A week ago, I asked my mom to read over something I had written. It was typed on my laptop in a simple Word document. Five minutes in, I hear her say, “I can’t scroll down! It’s not letting me!” She didn’t know how to work the touch pad. In her defense, she never uses laptops. However, she uses her smartphone everyday to complete various tasks. It’s not that using technology is too difficult for her, she just doesn’t have a need for all of it.
Google “Working with Generation Y.” Articles upon articles (mostly about Tim Elmore’s book of the same title) will appear, advising baby boomers on ways to deal with millennials. Most of this advice is about generalizations; young kids all want work to be fun, to be paid a lot immediately, have flexible hours, etc. All of these articles mentioned that Generation Y was raised with parents who provided everything and will continue to hand over money in the the blink of an eye. I found it all to be a bit ridiculous. Who wouldn’t want to have a job with meaningful duties, decent pay, and flexible hours?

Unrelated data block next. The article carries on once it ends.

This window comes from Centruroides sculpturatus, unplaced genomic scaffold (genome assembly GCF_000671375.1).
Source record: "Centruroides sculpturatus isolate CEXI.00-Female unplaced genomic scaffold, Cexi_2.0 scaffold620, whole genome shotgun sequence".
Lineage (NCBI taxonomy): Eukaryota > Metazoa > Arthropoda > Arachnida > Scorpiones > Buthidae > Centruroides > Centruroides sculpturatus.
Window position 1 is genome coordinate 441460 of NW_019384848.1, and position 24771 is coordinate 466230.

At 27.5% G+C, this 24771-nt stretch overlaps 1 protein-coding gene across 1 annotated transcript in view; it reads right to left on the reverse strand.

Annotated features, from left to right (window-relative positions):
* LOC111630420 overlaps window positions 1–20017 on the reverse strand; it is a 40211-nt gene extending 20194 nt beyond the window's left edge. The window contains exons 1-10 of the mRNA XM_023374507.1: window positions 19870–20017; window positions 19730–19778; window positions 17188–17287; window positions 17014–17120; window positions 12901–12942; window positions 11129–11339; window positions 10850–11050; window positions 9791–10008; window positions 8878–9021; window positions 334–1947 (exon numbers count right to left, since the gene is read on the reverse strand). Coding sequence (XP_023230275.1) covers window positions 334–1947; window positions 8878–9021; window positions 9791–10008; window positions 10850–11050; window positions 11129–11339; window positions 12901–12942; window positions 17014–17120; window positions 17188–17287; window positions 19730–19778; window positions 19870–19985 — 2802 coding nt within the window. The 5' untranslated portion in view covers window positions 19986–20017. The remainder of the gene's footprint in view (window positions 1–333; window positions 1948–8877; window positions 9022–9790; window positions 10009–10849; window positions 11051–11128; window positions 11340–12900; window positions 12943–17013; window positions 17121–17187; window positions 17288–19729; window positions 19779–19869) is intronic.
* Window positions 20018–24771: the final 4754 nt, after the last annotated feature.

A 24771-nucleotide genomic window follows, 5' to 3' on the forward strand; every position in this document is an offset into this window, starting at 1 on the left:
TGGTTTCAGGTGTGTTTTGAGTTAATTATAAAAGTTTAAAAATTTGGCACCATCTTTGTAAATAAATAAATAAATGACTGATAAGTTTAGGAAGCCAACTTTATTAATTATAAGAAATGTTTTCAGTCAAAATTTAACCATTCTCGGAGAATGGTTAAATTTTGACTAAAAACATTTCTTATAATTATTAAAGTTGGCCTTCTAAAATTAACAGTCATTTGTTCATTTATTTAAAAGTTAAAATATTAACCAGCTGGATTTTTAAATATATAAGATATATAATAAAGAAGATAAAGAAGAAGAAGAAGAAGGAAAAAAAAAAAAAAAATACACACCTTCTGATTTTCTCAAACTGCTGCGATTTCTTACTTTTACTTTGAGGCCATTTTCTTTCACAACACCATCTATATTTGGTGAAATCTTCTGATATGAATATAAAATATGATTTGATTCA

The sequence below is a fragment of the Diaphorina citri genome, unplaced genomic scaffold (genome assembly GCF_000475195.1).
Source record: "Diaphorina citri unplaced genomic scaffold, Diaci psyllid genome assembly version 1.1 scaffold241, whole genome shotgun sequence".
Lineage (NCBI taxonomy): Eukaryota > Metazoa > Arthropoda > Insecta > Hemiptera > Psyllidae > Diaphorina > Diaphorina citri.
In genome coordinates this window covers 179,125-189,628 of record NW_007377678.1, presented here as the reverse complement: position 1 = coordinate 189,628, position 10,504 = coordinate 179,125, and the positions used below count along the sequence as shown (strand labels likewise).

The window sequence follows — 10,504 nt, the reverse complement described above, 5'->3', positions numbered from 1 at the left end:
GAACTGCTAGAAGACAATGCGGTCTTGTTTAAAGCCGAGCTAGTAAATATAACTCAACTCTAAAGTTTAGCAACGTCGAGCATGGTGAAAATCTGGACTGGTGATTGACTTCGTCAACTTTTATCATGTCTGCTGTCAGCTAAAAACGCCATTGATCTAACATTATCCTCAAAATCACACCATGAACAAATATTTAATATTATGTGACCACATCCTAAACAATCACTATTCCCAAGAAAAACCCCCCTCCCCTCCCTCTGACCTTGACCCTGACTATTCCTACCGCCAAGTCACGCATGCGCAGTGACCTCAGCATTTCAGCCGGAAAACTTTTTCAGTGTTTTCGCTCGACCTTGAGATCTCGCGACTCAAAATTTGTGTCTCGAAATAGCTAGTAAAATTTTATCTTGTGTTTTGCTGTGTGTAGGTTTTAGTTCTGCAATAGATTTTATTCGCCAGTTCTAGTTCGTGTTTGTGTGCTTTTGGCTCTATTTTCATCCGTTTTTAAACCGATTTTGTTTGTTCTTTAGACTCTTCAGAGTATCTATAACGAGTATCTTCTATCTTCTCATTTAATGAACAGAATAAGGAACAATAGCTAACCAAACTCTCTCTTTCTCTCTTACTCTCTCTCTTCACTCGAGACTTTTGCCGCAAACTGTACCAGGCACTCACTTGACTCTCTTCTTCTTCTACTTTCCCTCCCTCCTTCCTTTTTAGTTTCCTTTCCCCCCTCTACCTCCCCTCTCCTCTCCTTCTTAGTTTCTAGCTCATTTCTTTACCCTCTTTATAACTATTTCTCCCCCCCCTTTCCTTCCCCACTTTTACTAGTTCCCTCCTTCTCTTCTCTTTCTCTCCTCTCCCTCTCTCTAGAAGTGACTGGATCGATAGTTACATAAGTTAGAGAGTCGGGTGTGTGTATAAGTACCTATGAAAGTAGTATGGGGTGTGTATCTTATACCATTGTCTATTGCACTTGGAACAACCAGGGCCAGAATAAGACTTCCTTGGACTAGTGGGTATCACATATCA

After reading quite a few of these blogs and online papers, I found a similar theme: Generation Y and technology. Many of the baby boomers reported feeling scared about losing their jobs to younger employees who have more experience with technology. Generation Y consists of those who were born between the early 80s and middle 90s. They’re often referred to as “Digital Natives.” Companies are hiring fresh new faces who can work with social media and new forms of technology. Everyday we see new software and hardware being developed, and it can be difficult to keep up. This may seem threatening to Generation X and the Baby Boomers, but according to a study done by the Georgia Institute of Technology and the International Telecommunication Union, there is hardly a generational gap at all concerning technology in developed countries. People who can afford to have smartphones and computers will have them, and learn to use them. Many of those in Generation X were involved with developing computers and cell phones and still have the knowledge and wisdom to be relevant today.
Sure, us “Digital Natives” can upload a picture to Instagram or Tweet about our trip to Starbucks, but how many of us are going to be creating the next iPhone?